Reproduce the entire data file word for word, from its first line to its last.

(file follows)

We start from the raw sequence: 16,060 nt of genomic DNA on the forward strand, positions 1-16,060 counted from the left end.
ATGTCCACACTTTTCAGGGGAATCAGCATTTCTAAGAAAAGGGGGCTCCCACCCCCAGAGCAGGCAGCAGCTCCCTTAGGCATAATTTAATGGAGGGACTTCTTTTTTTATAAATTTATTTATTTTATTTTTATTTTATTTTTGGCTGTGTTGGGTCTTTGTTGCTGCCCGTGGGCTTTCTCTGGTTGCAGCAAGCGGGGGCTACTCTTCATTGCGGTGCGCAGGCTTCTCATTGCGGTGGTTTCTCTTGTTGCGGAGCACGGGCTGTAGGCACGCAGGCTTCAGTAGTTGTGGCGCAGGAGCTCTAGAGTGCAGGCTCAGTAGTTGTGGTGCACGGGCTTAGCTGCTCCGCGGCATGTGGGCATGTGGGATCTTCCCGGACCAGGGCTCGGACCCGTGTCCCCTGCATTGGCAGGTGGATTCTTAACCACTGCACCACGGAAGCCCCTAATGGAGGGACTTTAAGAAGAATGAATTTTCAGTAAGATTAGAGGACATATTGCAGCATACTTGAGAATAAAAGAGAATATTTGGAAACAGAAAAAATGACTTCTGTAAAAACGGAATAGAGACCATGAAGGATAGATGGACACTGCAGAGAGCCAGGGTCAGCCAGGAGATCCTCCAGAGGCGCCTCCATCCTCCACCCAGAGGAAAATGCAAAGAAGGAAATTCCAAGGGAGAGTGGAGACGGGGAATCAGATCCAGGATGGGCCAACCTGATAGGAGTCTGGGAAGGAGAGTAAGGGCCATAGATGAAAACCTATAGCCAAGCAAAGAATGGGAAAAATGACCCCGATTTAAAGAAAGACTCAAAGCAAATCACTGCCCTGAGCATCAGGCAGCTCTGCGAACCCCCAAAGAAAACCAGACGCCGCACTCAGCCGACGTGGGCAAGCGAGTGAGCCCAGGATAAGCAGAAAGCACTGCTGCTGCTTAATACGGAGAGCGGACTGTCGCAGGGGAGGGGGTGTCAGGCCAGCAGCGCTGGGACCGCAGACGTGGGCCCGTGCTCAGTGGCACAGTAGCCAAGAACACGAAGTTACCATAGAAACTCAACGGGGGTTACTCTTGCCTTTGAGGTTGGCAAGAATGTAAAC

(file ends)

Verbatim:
We start from the raw sequence: 16,060 nt of genomic DNA on the forward strand, positions 1-16,060 counted from the left end.
ATGTCCACACTTTTCAGGGGAATCAGCATTTCTAAGAAAAGGGGGCTCCCACCCCCAGAGCAGGCAGCAGCTCCCTTAGGCATAATTTAATGGAGGGACTTCTTTTTTTATAAATTTATTTATTTTATTTTTATTTTATTTTTGGCTGTGTTGGGTCTTTGTTGCTGCCCGTGGGCTTTCTCTGGTTGCAGCAAGCGGGGGCTACTCTTCATTGCGGTGCGCAGGCTTCTCATTGCGGTGGTTTCTCTTGTTGCGGAGCACGGGCTGTAGGCACGCAGGCTTCAGTAGTTGTGGCGCAGGAGCTCTAGAGTGCAGGCTCAGTAGTTGTGGTGCACGGGCTTAGCTGCTCCGCGGCATGTGGGCATGTGGGATCTTCCCGGACCAGGGCTCGGACCCGTGTCCCCTGCATTGGCAGGTGGATTCTTAACCACTGCACCACGGAAGCCCCTAATGGAGGGACTTTAAGAAGAATGAATTTTCAGTAAGATTAGAGGACATATTGCAGCATACTTGAGAATAAAAGAGAATATTTGGAAACAGAAAAAATGACTTCTGTAAAAACGGAATAGAGACCATGAAGGATAGATGGACACTGCAGAGAGCCAGGGTCAGCCAGGAGATCCTCCAGAGGCGCCTCCATCCTCCACCCAGAGGAAAATGCAAAGAAGGAAATTCCAAGGGAGAGTGGAGACGGGGAATCAGATCCAGGATGGGCCAACCTGATAGGAGTCTGGGAAGGAGAGTAAGGGCCATAGATGAAAACCTATAGCCAAGCAAAGAATGGGAAAAATGACCCCGATTTAAAGAAAGACTCAAAGCAAATCACTGCCCTGAGCATCAGGCAGCTCTGCGAACCCCCAAAGAAAACCAGACGCCGCACTCAGCCGACGTGGGCAAGCGAGTGAGCCCAGGATAAGCAGAAAGCACTGCTGCTGCTTAATACGGAGAGCGGACTGTCGCAGGGGAGGGGGTGTCAGGCCAGCAGCGCTGGGACCGCAGACGTGGGCCCGTGCTCAGTGGCACAGTAGCCAAGAACACGAAGTTACCATAGAAACTCAACGGGGGTTACTCTTGCCTTTGAGGTTGGCAAGAATGTAAAC